Statistics in Schools – Answering the 3 Questions of Statistics Using a Picture

Statistics in Schools – Answering the 3 Questions of Statistics Using a Picture


[MUSIC] Alright, so all of
statistical analysis boils down to three questions,
and I have laid the claim that while math can answer
these three questions, you can use a different method. If you have the right picture, you can answer the three
questions; How big is it? What difference does it make? And are you sure that’s
not just dumb luck? So, let’s go to the
board for an example. OK, it’s 1854 and people
are dropping like flies from Cholera, in England, in
London, in the Soho district. A lot of people are dying,
very, very ugly way to die, you don’t want to die
from Cholera…trust me. But, it’s 1854 and I don’t even
have a germ theory of disease, I have no idea what causes it. The most popular
theory is miasmas, which is to say, bad smells. And there is one guy, named
Snow, who was a physician at the time, and he
said, you know what? If it was bad smells, everyone
down wind would be a goner, and I’m not seeing that,
so I don’t think it’s air. [BUZZER] Which leaves, because I don’t
really know about bacteria yet, that leaves bad water, bad food. I’m thinking it’s not
the bad food thing, I’m gonna go with water. [DING] So, where do people
get their water? People get their
water from a well, because there’s no
indoor plumbing yet. So, Snow made a map, he took
a map of the Soho district, which basically, you know,
a bunch of cross streets like that and he just added… [WHOOSH] …deaths. So every household that had a
death he put one pip for deaths, so there’s some deaths
here, some deaths here, deaths all over the
place, a couple out here. Alright [WHOOSH] so he’s got this death map and then he says I
think it’s the water so I’m gonna add
where the wells are. It turns out there’s a well over
here, there’s a well up here, there’s a well down here,
there’s a well right there, a well down here and there’s a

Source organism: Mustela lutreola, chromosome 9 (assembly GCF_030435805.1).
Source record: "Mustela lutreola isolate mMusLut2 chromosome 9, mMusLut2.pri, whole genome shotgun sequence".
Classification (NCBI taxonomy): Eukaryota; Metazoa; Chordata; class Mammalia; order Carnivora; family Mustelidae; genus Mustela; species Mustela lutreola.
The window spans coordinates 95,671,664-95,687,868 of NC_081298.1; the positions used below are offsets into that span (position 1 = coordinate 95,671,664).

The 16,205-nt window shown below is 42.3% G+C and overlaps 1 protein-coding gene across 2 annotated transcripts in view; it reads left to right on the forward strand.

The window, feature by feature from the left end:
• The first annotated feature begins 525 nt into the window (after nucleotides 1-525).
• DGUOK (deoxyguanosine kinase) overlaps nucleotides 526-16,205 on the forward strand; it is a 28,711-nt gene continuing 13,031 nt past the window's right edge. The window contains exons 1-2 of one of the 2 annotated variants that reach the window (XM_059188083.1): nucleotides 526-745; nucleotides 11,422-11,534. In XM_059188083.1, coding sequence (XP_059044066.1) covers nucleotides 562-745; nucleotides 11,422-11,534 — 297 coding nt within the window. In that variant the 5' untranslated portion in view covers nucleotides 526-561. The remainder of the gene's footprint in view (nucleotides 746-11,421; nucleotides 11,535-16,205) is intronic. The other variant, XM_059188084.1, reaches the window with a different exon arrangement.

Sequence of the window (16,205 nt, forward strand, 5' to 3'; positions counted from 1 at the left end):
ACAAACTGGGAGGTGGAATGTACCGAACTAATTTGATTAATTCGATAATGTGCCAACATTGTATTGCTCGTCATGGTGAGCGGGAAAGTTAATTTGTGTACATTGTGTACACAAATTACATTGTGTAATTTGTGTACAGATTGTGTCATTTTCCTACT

well right here.That’s the Broad Street pump. [WHOOSH] And he said, you know what? I think there might
be something wrong with the broad street well. And he talked to the city
elders and he convinced them and they disabled the pump. They took the handle off and
people had to go elsewhere to get their water
and they stopped dying [GUITAR] So, that seemed to be
pretty good evidence. So OK, let’s take a look
at our three questions. How big is it? He has clearly demonstrated
how big the problem is, so we’re answering
how big it is. So, second question, what
difference does it make? Well, if I live far away
from the Broad Street pump, I seem to live and
if I live close to the Broad Street pump, I die. So, that’s kind of an
important difference. Ok, so we’ve got meaning, we’ve got what difference
does it make covered. Third question, and are you
sure that’s not just dumb luck? And this is the tricky
one, this is the one that usually takes
a lot of math, but this time, what did he do? He took a look at his map and he noticed there
were some outliers, there were some changes
in the pattern. The first one, is he noticed
right around here is a section where it’s close to the pump,
but there were no deaths and there was something
similar going on over here close to the pump but no deaths. And then out here, far away from
the pump, a couple of deaths. First thing he did, he went and
knocked on the door and he said, hey, what’s going on here? And they said, well, the
mistress of the house died and so did her niece,
those are the two deaths. And he said, well, where
do you get your water? And they said, well, the
mistress of this house tended to like the taste of the water
from the Broad Street pump, so every morning they had
us walk to Hell and gone to go get it for them. And so, um, yeah,
that’s why she died. And her niece also died
because her niece was allowed to drink, “the good water”. All the servants in the
household, they weren’t allowed to drink the, “good water” that
tasted better, so they lived. And then over here he
knocked on the door and he found out,
it was a brewery they weren’t drinking the
water…and they had their own well. But, the point was, their
not drinking the water from this pump, so, they live. And over here, knocked
on the door, [KNOCKING] it was a work house, which was
a little bit like a prison, and so the people weren’t
really let out as much as you’d like and, they had a well
inside there as well. So, he had positive outliers,
people who were living far away from the Broad Street pump, but died because they
were drinking the water from the pump. And he had people
who were living close to the Broad Street pump,
who didn’t drink the water from the pump and they lived. So, you live close
to the pump, you die, unless you don’t
drink the water. You live far away from
the pump, you live, unless you do drink the water. Pretty sure it’s the water. [DING] And that’s how, in 1854, before
we understood about bacteria, before anybody knew
about viruses, before we could understand
any of that, a statistical analysis
showed the cause of Cholera. It’s the water, [DINGS] and it was done with
the right picture. [MUSIC]

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